Continuing my extremely gradual world lecture tour, I’ve been invited to speak at University College Cork next Monday evening, by the university’s honorable Psychology Society. Way hay! Everyone loves Cork. (For the benefit of people outside Ireland, Cork is a large-ish town to the south of the country. Nobody ever leaves.)
As usual, I am stating here that I will blog about the lecture afterwards. This may or may not be a lie. However, in the meantime here is the abstract…
Psychology’s one-sided coin: Optimistic bias and the undermining of science
Much as psychologists like to engage in a form of epistemological self-loathing, the academic discipline of psychology is indisputably a ‘science’: not only does psychology meet all the standard philosophical definitions of science, but it does so to a much greater extent than several other disciplines which are referred to, without controversy (or self-loathing), as ‘sciences’.
However, psychology does suffer from distractions caused by the human tendency for self-indulgent optimism. As such, when considering the standard psychological literature on subjects such as social support, psychotherapy, altruism, religion, or mental health, it is common to see vague or weak empirical evidence subjected to unwarranted levels of optimistic (or, latterly, ‘positive’) interpretation.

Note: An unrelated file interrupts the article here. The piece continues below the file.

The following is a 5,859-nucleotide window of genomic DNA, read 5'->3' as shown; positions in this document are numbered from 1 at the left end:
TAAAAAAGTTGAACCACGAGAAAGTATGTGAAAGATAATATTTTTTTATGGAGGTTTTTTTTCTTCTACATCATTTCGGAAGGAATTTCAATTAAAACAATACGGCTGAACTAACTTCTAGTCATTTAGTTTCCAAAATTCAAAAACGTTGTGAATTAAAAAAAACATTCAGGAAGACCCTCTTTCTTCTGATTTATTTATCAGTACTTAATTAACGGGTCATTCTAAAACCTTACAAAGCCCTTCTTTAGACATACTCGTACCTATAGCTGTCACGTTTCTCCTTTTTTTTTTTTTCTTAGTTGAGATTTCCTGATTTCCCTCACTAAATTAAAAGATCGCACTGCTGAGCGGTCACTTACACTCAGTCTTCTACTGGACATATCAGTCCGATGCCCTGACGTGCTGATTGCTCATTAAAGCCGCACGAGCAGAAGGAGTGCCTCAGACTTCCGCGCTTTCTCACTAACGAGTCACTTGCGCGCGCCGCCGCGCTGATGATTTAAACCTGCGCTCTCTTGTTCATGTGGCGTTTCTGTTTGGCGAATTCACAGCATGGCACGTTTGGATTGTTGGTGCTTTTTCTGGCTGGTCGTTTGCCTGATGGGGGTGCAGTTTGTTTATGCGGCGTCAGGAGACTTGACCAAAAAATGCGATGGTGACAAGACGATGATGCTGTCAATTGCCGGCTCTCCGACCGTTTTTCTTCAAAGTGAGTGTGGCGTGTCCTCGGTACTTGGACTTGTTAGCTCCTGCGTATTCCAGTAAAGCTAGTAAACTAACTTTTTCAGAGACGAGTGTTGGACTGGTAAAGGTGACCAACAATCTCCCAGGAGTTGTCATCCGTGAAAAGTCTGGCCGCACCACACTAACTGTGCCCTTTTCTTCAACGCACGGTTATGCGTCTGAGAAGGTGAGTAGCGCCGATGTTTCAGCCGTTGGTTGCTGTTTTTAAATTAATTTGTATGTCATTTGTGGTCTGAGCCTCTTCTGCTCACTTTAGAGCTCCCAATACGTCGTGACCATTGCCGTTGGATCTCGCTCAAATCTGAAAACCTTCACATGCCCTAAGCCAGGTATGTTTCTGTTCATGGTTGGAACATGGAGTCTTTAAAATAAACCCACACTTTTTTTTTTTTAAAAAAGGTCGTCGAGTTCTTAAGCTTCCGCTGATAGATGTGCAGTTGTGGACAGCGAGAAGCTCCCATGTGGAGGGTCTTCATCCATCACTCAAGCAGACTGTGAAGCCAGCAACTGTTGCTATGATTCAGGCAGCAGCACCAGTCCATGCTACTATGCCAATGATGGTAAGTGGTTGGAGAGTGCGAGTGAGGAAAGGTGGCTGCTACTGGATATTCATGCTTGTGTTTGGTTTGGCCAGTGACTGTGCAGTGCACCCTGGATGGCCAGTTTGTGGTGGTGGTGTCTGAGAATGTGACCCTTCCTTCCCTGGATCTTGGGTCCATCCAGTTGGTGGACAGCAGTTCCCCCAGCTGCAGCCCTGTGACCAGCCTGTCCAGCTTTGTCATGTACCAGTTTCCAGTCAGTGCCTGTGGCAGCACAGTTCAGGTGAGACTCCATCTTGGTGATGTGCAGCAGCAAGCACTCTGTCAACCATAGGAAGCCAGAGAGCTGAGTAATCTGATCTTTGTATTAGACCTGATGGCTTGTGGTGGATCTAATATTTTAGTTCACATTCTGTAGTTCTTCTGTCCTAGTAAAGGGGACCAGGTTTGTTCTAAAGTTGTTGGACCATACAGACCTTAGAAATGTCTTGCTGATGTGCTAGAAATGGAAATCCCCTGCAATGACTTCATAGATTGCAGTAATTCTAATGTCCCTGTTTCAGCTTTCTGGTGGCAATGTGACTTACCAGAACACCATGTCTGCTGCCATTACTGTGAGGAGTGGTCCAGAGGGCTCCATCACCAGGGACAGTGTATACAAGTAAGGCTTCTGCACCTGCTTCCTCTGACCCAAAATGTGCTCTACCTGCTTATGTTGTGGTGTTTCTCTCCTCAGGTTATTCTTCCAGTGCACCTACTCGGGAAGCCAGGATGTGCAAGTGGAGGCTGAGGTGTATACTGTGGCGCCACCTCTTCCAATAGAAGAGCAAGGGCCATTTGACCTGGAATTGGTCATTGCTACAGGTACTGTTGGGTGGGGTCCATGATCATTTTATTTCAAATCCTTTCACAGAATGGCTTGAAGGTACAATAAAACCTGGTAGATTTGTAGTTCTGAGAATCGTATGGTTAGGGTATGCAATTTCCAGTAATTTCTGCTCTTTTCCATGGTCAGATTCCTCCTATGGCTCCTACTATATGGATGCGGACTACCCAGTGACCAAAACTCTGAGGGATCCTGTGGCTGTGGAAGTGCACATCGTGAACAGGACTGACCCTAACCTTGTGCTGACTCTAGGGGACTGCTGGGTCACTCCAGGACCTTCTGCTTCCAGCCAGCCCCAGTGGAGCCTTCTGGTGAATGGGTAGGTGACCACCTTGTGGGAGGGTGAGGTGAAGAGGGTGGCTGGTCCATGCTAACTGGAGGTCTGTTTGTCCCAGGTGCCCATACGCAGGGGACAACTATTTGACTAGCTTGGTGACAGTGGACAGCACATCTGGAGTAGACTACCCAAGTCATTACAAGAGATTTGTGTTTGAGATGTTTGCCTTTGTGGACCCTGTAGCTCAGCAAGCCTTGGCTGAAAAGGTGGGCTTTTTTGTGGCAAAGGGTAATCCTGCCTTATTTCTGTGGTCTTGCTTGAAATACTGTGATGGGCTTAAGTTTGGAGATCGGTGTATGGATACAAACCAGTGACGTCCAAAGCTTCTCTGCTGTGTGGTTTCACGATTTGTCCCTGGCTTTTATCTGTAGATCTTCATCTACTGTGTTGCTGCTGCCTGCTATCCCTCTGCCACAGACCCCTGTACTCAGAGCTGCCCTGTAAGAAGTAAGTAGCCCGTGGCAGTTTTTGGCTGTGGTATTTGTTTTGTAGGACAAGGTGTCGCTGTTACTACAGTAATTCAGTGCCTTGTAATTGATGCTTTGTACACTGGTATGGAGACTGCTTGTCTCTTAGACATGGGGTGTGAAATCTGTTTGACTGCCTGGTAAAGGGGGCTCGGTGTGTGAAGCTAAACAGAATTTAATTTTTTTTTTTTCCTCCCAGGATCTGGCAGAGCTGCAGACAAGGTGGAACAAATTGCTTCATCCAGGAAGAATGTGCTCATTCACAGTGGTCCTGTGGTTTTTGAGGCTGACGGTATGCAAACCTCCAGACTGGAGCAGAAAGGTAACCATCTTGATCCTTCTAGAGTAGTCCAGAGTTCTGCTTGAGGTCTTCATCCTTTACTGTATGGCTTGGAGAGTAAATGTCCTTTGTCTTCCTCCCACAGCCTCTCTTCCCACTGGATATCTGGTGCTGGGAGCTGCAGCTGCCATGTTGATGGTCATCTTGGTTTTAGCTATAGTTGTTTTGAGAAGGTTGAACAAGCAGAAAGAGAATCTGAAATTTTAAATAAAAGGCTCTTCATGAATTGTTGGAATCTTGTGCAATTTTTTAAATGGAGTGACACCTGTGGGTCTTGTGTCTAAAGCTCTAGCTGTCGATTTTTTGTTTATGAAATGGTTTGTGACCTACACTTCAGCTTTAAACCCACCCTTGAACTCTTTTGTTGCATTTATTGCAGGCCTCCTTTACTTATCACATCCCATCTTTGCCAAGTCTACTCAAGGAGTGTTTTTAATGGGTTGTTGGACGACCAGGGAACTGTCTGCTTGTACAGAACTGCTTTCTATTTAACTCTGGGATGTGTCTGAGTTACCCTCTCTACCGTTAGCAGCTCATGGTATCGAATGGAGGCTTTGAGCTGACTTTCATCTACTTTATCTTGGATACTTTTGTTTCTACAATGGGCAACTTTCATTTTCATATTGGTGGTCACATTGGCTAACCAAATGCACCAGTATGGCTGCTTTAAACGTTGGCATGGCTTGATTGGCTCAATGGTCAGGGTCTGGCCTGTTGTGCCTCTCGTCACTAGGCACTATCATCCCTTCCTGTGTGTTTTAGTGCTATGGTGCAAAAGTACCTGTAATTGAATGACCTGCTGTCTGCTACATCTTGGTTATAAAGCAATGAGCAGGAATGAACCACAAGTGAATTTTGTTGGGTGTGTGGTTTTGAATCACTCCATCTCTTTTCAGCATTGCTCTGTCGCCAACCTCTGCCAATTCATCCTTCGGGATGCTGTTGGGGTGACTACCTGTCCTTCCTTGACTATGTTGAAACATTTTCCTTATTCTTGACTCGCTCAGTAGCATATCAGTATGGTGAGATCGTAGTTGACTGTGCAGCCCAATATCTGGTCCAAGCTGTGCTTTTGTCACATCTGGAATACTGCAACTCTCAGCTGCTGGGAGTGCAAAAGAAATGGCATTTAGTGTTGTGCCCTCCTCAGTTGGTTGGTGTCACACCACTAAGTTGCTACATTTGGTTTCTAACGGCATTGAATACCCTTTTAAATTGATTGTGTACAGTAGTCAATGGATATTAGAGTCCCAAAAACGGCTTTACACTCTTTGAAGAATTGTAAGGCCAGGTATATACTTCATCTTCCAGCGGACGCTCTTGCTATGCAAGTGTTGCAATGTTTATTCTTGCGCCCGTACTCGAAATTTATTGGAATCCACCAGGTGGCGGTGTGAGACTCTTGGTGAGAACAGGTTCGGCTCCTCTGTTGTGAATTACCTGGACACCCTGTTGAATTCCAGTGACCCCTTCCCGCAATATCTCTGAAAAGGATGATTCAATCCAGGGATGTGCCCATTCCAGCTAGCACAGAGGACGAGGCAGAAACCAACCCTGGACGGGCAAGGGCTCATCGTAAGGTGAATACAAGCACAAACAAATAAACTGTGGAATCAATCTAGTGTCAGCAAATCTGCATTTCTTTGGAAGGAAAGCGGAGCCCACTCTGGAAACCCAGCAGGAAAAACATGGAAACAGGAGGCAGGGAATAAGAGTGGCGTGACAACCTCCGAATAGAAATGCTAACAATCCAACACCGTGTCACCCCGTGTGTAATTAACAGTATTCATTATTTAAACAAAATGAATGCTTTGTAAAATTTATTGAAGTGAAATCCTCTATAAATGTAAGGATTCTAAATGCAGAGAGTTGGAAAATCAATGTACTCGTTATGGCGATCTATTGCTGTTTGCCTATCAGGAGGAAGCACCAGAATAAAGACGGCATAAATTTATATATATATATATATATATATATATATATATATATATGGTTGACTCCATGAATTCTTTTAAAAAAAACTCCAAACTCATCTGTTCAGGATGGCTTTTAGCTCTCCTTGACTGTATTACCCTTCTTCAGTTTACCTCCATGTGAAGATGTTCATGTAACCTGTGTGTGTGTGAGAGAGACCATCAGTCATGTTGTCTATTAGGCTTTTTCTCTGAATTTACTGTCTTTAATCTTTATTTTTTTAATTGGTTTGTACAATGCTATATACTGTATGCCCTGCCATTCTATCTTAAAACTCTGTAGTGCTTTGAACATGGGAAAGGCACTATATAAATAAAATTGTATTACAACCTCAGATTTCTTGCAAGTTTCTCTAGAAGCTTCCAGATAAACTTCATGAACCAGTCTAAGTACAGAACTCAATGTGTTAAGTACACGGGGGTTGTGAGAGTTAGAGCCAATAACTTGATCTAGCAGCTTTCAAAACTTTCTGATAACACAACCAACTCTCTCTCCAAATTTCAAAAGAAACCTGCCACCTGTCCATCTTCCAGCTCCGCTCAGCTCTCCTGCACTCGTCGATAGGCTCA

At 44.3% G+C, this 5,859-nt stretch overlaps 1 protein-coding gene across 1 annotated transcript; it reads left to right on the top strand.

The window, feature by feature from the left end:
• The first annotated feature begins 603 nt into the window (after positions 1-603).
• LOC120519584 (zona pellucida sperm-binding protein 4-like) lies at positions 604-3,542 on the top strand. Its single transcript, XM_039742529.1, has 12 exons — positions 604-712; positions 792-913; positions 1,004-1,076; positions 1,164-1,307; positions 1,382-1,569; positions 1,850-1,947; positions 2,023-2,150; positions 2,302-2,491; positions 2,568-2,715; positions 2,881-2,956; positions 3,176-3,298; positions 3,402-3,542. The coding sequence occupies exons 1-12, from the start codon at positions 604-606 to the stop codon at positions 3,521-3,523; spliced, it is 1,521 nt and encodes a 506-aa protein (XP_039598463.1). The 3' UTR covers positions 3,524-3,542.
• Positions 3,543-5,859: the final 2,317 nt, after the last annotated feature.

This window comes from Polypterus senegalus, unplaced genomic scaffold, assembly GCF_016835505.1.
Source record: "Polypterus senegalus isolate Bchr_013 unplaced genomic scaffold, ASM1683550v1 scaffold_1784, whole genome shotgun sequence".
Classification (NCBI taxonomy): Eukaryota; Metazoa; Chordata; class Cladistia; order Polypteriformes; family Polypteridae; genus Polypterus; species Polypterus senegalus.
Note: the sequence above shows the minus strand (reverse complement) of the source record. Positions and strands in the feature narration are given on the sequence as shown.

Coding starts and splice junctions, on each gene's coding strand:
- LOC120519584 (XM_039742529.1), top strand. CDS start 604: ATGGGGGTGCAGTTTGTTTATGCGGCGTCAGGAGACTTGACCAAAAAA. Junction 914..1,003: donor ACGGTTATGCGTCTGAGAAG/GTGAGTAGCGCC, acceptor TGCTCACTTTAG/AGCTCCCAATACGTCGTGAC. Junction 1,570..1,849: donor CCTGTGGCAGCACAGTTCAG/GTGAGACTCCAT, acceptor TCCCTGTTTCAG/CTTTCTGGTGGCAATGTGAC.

Allowing prior assumptions about, say, the beneficence of humankind to dominate the evaluation of research evidence amounts to the wilful application of bias. This in turn subverts the central aim of scientific research, which is to resolve uncertainties on the basis of data as opposed to opinion. This lecture examines ways in which optimistic bias regularly creeps into psychology research and practice, and shows how this not only undermines the scientific ethos of psychology and confuses both public and media, but also threatens the well-being (and even lives) of the stakeholders that psychology purports to serve.
As you can see, pretty boring stuff. Anyway, I would like to tell you where and when the lecture is on. But I don’t know exactly. All I know is that it’s on next Monday “evening” in UCC. I await my instructions. That’s Cork for you!
I expect further details will be posted on the UCC Psychology Society Facebook page.
See you there!
UPDATE (19/1/13): Time and Venue have now been revealed! [Note latest updated time]
>> Time: 6 p.m., Monday 21 January
>> Venue: Kane Building, University College Cork
Brian Hughes is an academic psychologist and university professor in Galway, Ireland, specialising in stress, health, and the application of psychology to social issues. He writes widely on the psychology of empiricism and of empirically disputable claims, especially as they pertain to science, health, medicine, and politics.